Post-Judgement Modifications In California Divorce
Couples fight hard to get to the finish line of a divorce. It is rare indeed when someone can say they left a divorce settlement with everything they could have ever wanted and are completely happy – but invariably, even the most contentious divorces eventually come to an end. When that final divorce judgment is entered, it is meant to be binding on the parties and close the matter. However, circumstances often change over time. What happens when a judgment that was fair and reasonable at the time of signing becomes unfair or unworkable in the future? In California, the procedure in place is that of seeking a pose-judgment modification. This article aims to briefly discuss post-judgement modifications: what they are, what they might address, and other details that may help readers to navigate this complexity in the law.
California Post-Judgment Modifications
Post-judgment modifications refer to a change that is made to your existing final divorce judgment. Modifications to this final order may be made to address several issues which may change over time – issues with child custody, child support, spousal support, etc. Post-judgement modifications are governed by the California Family Code, which details the various procedures and requirements necessary to have an order drafted and apply those changes to the prior order.
California generally recognizes two types of post-judgement modification: Modification by agreement, and modification by court order. If both parties agree that there should be a change made in the final judgment, then the parties submit a written request to the court for the court’s approval of the change. A modification by court order, on the other hand, will take place if one party requests a change to the judgment without the approval/agreement of the other divorcing party. In these situations, the court reviews the requested change and makes a determination of whether the requested change is allowable/permissible.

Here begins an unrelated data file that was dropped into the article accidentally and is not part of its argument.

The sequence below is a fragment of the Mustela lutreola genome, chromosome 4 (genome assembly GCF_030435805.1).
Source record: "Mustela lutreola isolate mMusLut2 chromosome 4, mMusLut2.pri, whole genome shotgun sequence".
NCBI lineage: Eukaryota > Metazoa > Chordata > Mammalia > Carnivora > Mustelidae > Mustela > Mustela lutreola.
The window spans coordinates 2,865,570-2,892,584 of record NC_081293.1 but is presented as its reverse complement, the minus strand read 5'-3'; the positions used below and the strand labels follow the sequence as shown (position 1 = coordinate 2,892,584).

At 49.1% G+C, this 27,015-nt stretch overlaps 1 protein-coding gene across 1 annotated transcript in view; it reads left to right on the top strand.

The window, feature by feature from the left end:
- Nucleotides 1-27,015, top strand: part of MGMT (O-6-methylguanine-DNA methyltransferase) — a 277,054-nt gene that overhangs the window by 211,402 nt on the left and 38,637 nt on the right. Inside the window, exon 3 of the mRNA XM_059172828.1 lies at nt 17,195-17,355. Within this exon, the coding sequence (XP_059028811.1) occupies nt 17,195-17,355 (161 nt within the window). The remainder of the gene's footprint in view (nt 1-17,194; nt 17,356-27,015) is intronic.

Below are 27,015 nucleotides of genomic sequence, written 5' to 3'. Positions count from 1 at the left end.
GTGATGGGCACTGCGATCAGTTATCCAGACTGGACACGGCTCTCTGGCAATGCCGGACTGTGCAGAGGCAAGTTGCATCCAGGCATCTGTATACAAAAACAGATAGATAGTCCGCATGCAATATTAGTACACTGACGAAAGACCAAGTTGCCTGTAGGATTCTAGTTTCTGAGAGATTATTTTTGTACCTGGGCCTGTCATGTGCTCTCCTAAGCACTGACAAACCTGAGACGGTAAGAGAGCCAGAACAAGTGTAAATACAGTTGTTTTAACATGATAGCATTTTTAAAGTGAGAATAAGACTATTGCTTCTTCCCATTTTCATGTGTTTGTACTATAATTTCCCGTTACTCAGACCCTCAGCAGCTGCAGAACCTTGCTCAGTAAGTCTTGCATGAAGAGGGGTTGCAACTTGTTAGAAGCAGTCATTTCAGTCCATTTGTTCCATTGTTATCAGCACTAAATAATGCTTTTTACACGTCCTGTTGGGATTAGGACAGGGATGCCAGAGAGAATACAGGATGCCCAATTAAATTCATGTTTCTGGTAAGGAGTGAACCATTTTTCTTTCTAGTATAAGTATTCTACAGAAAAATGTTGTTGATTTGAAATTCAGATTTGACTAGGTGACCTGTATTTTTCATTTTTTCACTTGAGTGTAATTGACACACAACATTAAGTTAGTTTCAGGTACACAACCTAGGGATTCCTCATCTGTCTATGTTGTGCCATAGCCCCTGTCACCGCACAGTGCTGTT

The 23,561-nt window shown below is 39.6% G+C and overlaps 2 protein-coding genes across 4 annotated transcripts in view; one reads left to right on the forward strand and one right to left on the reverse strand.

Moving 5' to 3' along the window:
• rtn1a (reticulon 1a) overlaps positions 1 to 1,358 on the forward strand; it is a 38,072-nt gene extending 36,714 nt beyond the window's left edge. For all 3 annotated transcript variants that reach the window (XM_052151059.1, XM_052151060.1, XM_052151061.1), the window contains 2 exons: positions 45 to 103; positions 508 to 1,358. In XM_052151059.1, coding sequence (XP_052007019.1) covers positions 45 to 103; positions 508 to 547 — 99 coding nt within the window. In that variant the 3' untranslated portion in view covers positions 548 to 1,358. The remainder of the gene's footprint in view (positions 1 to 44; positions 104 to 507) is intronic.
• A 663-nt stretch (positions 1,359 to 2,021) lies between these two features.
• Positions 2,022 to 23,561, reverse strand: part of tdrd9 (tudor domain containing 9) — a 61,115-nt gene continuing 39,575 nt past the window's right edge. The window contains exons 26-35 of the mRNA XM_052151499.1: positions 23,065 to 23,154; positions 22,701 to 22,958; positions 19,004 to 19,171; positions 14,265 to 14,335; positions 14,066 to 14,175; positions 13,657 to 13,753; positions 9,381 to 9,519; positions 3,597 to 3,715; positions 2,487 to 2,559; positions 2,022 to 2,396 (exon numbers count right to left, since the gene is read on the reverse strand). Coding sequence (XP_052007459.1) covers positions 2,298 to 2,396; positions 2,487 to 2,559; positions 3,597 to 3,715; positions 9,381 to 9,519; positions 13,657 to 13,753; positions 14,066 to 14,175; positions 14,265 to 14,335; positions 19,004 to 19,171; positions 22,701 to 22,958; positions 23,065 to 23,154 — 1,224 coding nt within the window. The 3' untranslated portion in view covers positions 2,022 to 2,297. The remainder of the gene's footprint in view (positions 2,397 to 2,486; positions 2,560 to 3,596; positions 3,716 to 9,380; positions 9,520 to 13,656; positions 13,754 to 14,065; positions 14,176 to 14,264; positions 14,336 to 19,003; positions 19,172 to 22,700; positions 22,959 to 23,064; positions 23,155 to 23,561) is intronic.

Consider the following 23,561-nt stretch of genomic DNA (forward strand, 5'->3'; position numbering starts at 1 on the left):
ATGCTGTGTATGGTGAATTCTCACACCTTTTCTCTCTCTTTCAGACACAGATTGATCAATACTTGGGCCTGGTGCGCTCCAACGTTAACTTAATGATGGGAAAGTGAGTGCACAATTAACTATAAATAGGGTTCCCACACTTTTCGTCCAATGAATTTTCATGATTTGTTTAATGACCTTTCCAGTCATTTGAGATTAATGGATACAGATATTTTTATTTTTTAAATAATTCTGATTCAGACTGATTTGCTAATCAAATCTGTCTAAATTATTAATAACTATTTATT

Child Custody and Visitation Orders
Some of the items most prone to change via a post-judgement modification include details of child custody and visitation orders. California courts will modify child custody or visitation orders if there has been a significant change in circumstances since the original order was entered. The change at issue must be significant enough to justify the proposed modification and it must affect the child’s best interest. Some examples of changes that may lead to a changed order include relocation of one of the parents, or a change in the living arrangements of one of the parents. A change that could deem a change in the child support order necessary include the job loss of one of the parents.
Requesting a Post-Judgement Modification
Filers wishing to receive a post-judgement modification order will need to file a court motion. The motion should include an explanation of why the change is being requested and any evidence that backs up the request (for example, unemployment checks could be evidence of job loss, a new mortgage statement could evidence a move to a new location, etc.) The other party will be granted an opportunity to respond to the requested change before any new order is put in place.
Contact Cardwell, Steigerwald Young
Whether you are facing a change in circumstances, or are wondering how to respond to your ex-partner’s request for a post-judgment change order, the experienced San Francisco family lawyers at Cardwell, Steigerwald Young can help you navigate through any potential issue that you might be facing. Contact our office today to speak with one of our skilled attorneys.